A major overhaul of teacher training being introduced next year will cause "huge disruption" and put long-established university departments with "tremendous expertise" at risk of closure, experts have warned.
The government's radical changes will encourage schools to take responsibility for training thousands of new recruits who would previously have studied undergraduate and PGCE courses.
More than 11,800 trainee teachers are set to be trained by schools in 2012-13, the vast majority under a new programme called School Direct. The figure is double the 5,000-6,000 trainees taken on by schools in each of the previous three years under the Graduate Teacher Programme (GTP) and other school-based schemes.
While universities will be involved in the School Direct training, the number of full-time student teachers will plummet, sparking fears that courses will no longer be viable and that entire departments will have to close.
Andy Jones, dean of the Faculty of Education at Manchester Metropolitan University, said he was deeply concerned about the impact of the change. "I know some universities where the provision for secondary PGCE courses is extremely vulnerable as a consequence of this significant shift to School Direct, which is as yet untested," he told TES.
"This leaves some very long-standing and significant university departments of education in a difficult position. There is a risk of loss of tremendous expertise and experience, which is most bizarre at a time when the government wants to raise the bar to get into teaching and raise standards of teacher education."
Mr Jones said that for School Direct, which is replacing the GTP, to be successful, good university departments would be vital to support schools in training new recruits.
At the same time as introducing School Direct, the government is awarding more places to university teacher training departments rated outstanding by Ofsted. Universities were told at the beginning of this month how many PGCE places they will receive funding for in 2012-13. The University of Sheffield, rated good by Ofsted, was told its PGCE places had been slashed from 108 this year to just 31 next year. London Metropolitan University, also rated good, had its secondary PGCE places cut by almost 50 per cent from 104 this year to 55 in 2013.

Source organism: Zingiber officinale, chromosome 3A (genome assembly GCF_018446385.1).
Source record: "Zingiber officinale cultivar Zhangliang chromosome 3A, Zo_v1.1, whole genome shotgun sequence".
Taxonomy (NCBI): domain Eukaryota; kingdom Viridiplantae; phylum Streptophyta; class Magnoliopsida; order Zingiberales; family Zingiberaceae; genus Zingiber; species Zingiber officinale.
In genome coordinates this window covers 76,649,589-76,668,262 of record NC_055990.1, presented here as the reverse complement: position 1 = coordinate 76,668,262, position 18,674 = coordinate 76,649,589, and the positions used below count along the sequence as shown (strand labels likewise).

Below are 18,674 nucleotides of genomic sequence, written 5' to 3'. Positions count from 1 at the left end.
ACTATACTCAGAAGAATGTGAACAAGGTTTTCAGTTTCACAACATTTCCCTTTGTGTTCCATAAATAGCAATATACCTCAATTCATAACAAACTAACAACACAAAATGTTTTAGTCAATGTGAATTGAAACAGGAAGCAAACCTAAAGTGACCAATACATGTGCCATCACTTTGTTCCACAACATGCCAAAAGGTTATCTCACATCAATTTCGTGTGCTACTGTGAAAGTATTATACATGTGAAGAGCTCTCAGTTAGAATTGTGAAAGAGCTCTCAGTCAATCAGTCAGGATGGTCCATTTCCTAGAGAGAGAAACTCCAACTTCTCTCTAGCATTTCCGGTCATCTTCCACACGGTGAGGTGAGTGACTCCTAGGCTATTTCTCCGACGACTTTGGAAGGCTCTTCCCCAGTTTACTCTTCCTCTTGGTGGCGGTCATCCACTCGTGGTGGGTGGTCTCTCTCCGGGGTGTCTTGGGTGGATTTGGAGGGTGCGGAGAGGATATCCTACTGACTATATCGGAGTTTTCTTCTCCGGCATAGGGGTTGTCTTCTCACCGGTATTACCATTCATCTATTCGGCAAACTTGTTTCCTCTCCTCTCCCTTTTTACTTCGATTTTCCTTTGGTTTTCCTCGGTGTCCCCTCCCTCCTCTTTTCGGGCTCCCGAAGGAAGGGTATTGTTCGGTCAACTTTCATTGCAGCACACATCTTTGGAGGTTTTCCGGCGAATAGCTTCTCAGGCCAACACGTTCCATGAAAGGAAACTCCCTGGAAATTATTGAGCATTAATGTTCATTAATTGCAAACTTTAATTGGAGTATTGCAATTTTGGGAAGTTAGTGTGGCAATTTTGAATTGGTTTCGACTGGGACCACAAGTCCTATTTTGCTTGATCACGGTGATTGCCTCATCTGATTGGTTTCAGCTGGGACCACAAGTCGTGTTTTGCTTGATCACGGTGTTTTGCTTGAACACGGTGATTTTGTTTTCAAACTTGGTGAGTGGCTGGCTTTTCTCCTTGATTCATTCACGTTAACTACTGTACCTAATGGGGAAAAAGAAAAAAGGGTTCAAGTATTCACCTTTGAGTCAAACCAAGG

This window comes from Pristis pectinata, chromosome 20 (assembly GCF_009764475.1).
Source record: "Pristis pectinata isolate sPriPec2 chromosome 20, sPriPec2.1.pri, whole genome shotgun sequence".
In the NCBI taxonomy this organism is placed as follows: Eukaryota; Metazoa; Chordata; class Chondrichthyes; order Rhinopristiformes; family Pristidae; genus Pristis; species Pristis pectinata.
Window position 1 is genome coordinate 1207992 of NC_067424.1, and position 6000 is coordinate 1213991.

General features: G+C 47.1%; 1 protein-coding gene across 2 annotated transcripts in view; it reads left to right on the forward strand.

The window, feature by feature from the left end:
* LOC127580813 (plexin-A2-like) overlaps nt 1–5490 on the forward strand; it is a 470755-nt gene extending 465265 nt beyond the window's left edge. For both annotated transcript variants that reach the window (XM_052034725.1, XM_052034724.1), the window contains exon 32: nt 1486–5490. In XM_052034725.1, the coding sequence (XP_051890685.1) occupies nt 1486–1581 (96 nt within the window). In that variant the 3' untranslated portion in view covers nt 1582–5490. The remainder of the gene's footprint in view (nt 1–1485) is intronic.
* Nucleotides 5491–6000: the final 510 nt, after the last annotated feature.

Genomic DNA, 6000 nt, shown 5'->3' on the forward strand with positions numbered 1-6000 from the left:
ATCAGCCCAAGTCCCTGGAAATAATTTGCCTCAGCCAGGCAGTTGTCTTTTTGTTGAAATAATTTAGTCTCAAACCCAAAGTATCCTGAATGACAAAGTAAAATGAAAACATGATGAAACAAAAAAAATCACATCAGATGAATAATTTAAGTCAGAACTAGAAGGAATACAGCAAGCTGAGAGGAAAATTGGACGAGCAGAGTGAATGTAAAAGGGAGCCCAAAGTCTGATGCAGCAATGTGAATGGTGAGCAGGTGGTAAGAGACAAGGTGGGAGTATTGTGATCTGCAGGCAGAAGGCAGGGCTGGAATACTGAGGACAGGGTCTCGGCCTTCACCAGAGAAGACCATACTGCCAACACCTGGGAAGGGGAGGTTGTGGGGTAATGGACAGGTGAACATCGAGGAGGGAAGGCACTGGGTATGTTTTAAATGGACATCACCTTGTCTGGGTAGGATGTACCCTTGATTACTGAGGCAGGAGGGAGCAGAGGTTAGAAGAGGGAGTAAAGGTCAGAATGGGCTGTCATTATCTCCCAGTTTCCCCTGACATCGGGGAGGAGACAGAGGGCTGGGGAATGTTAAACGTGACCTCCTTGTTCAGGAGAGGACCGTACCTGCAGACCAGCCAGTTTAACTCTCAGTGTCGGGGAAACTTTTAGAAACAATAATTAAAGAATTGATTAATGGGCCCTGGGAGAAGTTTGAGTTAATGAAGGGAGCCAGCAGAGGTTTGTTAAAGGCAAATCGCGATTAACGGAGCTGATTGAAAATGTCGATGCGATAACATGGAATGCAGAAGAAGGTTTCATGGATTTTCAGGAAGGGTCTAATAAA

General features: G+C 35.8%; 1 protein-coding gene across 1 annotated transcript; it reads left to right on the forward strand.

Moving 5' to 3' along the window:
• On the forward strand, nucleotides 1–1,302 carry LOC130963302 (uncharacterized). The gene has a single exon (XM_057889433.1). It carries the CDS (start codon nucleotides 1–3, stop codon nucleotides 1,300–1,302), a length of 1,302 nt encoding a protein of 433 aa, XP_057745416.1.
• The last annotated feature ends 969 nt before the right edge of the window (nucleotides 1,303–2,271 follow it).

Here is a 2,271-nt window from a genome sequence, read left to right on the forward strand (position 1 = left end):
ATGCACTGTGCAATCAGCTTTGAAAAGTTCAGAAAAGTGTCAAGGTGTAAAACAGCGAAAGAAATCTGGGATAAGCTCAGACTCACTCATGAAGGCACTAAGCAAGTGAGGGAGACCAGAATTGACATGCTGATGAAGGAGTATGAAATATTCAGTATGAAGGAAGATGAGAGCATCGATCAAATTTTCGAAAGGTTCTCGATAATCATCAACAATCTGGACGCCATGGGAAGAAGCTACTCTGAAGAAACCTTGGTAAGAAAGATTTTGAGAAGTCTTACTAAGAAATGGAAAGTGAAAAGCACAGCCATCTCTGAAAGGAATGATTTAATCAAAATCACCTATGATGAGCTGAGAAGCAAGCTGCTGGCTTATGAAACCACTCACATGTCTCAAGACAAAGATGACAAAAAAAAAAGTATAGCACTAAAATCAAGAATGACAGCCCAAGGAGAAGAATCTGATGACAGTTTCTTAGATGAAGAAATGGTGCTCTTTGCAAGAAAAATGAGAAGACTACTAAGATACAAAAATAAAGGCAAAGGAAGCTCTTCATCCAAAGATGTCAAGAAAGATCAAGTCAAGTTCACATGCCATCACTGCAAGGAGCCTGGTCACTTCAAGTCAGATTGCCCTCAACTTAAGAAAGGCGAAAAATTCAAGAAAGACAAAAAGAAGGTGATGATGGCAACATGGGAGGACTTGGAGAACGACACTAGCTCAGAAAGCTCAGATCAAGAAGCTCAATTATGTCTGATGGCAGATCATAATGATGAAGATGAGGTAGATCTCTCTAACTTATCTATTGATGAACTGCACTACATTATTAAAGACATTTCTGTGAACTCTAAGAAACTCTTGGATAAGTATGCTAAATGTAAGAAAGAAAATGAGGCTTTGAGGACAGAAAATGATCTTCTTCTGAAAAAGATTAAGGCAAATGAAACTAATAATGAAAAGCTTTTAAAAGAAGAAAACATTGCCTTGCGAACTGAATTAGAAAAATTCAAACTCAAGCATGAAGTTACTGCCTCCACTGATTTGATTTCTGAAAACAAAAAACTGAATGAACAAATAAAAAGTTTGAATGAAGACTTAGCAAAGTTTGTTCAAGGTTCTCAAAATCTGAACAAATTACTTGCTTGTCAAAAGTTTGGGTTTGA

"We thought numbers would be cut but didn't realise it would be to this scale," said Suzanne Burley, London Met's academic leader for teacher education. "At the moment, we are reviewing our provision. These places represent nearly half a million pounds' income to us." A total of 26,000 places have been allocated to university-run postgraduate and undergraduate courses in 2013, down by about 2,000 on 2011-12 and by about 4,000 on 2010-11.
Education secretary Michael Gove said in the summer that he wanted to put the "very best" schools in charge of training and professional development. "The impact of these changes on initial teacher training will be revolutionary," he said. "By the end of this Parliament, well over half of all training places will be delivered by schools."
While the government has not publicly criticised university education departments, Mary Bousted, general secretary of the ATL education union, claimed that ministers privately blamed them for the "left-wing ideology" that they believed had "blighted our education system". Dr Bousted said that the government was "playing with fire" by implementing School Direct.
"Many schools are very willing to be involved, to be full partners with universities and to play their part in training teachers, but they do not want to be in the lead," she said at a conference hosted by the Universities' Council for the Education of Teachers (Ucet) last week. "They have other fish to fry, like educating children and young people. Schools are afraid that if they take their eye off this ball, they will crash and burn."
James Noble Rogers, executive director of Ucet, said that the introduction of School Direct would mean a "very real risk of huge disruption and the loss of teacher training courses".
Pam Tatlow, chief executive of the Million+ body representing post-1992 universities, said that the pace of reform was "unrealistic". "Initial teacher training numbers have got to be sustainable if the education system is to work," she said. "School Direct has been rushed through. This is not a measured approach, or a sustainable way of ensuring teacher supply."
A Department for Education spokeswoman admitted that "good" university departments faced cuts. She added: "Our School Direct programme has been overwhelmingly popular, proving that schools see this as the best way to attract the most talented."
Teachers who complete their initial training at schools are more likely to get a job in the profession, according to The Good Teacher Training Guide 2011.
The annual study by academics at the University of Buckingham's Centre for Education and Employment Research compared training routes and found that the Graduate Teacher Programme was the most successful in terms of the number of trainees subsequently taking up teaching posts. The GTP has now been transformed into School Direct.
"The GTP has been a great success, particularly in providing training that actually leads to employment in schools. It seems to us that the government is taking a risk in stripping the GTP of its identity and merging it into School Direct, with less financial support to schools," the report said.
In other findings, the researchers discovered that universities recruit trainees with better degrees and receive better grades from Ofsted for the quality of training.
Photo credit: Corbis
Original headline: Fears for `vulnerable' universities as teacher training gets overhaul